On the last day of my recent trip to LA, I took my sister and the two little boys whom she nannies to a recent playground project I worked on, designed by The Office of James Burnett and Michael Maltzan’s office.
“I don’t see a playground” says Liam, 4 years old and as fun and enthusiastic as they come. I assure him we are going somewhere to play. As we walk through the winding pathway he discovers the peaking green mounds and exclaims “I see it! It is a playground!”
So often I hear that a community would like a playground but they don’t want it to “look like a playground”. They want it to “blend with the environment” or “disappear in the landscape” or “look like art or sculptural”. The playground at Playa Vista in Los Angeles depicts this exactly.
I loved when Liam asked me “how do I play with this?” I told him “anyway you want!” Isn’t that the essence of what a playground should be? -A place to discover and learn by playing and experimenting with the equipment. Children should have the freedom to play as they are able and as they are comfortable challenging themselves. What does that mean?
For example: the Waterfall on the big mound. This was so attractive to both Liam and his little brother Emerson. The Waterfall is really for children 5 years and older who have the strength and ability to climb up or slide down it like a banister. I allowed them to try it out with our strict supervision. They both went at their own pace and ability: Emerson hugged the two rails as he hiked up the mountain and then needed assistance to get back down, only to climb back up again; Liam climbed up quite easily and found ways to slide or climb back down. They both loved being the kings of the mountain. It was so fun to watch.
The Turning point also appealed to both children. Emerson enjoyed just spinning the ball with his hands; Liam also liked to spin it and even tried laying on it on his belly. I also tried spinning belly first. As an adult my belly isn’t as forgiving as when I was a child but it was still a good spin!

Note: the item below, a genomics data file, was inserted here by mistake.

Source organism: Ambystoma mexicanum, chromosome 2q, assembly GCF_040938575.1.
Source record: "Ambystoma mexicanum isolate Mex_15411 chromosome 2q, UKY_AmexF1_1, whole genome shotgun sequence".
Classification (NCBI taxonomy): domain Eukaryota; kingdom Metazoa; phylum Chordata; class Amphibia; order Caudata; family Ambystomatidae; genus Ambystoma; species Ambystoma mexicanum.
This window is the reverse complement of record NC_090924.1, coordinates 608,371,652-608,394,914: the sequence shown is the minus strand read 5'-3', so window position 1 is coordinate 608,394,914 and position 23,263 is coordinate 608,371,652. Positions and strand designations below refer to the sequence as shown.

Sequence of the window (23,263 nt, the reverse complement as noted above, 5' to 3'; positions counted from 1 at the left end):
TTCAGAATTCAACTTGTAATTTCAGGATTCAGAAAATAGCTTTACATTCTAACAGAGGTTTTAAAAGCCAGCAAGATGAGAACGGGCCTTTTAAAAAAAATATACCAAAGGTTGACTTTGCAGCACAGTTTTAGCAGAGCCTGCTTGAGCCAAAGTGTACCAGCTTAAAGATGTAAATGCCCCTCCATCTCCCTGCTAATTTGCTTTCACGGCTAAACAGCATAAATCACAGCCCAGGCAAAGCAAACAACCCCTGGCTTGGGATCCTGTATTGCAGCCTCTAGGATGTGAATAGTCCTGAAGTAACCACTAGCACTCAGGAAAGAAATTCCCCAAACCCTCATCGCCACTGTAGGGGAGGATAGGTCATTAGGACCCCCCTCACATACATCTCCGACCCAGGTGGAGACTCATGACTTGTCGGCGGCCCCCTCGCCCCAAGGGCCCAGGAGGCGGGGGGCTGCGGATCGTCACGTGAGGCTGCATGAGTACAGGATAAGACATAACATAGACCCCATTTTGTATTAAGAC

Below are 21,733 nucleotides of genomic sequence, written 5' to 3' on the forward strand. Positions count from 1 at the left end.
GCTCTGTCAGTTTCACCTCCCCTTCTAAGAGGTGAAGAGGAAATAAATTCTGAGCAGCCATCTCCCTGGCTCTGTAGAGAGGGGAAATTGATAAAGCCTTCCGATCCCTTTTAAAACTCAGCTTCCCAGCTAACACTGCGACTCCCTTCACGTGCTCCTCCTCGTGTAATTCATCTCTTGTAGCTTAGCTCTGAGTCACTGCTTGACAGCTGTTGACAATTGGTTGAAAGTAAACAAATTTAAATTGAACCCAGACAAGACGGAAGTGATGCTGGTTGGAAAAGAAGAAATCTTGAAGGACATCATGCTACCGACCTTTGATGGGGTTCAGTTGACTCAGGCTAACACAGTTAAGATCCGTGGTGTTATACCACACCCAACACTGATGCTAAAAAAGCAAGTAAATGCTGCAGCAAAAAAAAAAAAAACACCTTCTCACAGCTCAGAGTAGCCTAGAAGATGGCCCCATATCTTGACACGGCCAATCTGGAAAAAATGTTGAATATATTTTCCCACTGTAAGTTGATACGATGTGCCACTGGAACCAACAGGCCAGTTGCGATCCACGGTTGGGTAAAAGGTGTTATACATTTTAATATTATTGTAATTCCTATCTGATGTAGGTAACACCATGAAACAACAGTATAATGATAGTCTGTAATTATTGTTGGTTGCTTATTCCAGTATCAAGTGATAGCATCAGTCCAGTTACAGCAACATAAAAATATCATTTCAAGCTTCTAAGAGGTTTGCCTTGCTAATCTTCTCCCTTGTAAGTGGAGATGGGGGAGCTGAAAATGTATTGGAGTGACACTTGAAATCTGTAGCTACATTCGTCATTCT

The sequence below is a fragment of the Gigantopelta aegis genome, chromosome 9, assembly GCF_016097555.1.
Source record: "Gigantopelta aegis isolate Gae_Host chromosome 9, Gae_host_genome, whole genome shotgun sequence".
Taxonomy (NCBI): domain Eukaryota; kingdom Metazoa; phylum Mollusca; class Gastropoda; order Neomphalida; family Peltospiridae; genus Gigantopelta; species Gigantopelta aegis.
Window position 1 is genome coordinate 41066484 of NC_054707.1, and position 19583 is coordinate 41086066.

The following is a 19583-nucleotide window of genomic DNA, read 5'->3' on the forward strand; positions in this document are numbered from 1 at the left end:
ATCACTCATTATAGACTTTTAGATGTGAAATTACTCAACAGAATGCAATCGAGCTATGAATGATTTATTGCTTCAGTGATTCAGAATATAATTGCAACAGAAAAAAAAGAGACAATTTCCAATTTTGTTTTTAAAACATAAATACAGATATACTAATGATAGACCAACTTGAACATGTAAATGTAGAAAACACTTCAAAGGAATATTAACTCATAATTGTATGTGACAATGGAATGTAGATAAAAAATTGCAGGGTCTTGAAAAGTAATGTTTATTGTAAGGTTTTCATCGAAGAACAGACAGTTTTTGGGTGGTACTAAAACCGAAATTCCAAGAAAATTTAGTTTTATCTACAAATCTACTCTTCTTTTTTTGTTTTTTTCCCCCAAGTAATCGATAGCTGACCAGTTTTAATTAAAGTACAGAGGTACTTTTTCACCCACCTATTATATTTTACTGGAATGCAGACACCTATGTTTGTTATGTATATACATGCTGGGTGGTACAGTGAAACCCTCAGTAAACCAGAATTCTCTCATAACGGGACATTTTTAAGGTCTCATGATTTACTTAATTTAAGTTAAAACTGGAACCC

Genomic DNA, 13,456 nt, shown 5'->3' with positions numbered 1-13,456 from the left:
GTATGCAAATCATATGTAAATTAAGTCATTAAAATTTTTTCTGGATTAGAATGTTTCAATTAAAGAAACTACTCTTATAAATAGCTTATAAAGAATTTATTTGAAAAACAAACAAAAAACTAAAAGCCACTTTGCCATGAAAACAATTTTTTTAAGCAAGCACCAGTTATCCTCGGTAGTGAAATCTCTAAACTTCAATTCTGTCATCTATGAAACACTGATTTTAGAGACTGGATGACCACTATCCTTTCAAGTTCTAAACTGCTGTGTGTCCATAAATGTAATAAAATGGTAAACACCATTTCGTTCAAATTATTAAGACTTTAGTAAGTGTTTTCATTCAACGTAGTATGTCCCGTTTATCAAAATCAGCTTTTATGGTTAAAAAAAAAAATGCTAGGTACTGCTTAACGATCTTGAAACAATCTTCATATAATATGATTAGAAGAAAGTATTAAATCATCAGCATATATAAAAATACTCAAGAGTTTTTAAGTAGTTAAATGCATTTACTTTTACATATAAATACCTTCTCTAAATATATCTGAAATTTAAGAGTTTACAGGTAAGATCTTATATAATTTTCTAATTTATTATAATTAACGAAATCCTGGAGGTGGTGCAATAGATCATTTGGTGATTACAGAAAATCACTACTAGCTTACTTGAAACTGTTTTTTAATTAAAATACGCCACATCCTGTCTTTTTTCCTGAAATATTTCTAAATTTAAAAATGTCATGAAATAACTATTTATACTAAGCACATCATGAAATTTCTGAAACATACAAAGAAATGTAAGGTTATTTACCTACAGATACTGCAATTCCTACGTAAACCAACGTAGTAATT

The boys loved jumping on the Jumper: I would hold their hands while they jumped up and down on it.
Liam could easily hang on the Spaghetti 2 but couldn’t reach the Spaghettini as easily. He asked for a lift but my sister, Charlie, reminded him what his teachers say at his preschool: “if they need help getting on to a playground apparatus then they aren’t ready to use it”. Quite good advice I would say. So I decided to show him what he could do when he’s a little older. Yes, I hung upside down on the Spaghettini. I haven’t done that in….well, since I was 12 or so. Ah! It’s so fun when you have an excuse to try out playground equipment. Of course I need to know how
it works and how it feels!
And lastly we all tried out the double seater seesaw, The Rodeo. No picture for this unfortunately since we were all riding. It felt smooth and secure knowing that there was a soft rubber bumper below my seat.
I definitely recommend checking out this hidden playground. Don’t forget to bring some children with you so that you too may try out all of the stationary and moving stainless steel sculptures yourself!
PS. The EuroFlex Insitu surfacing on this playground looks and feels great (consistent and firm)and is perfect for covering the mounds and contours.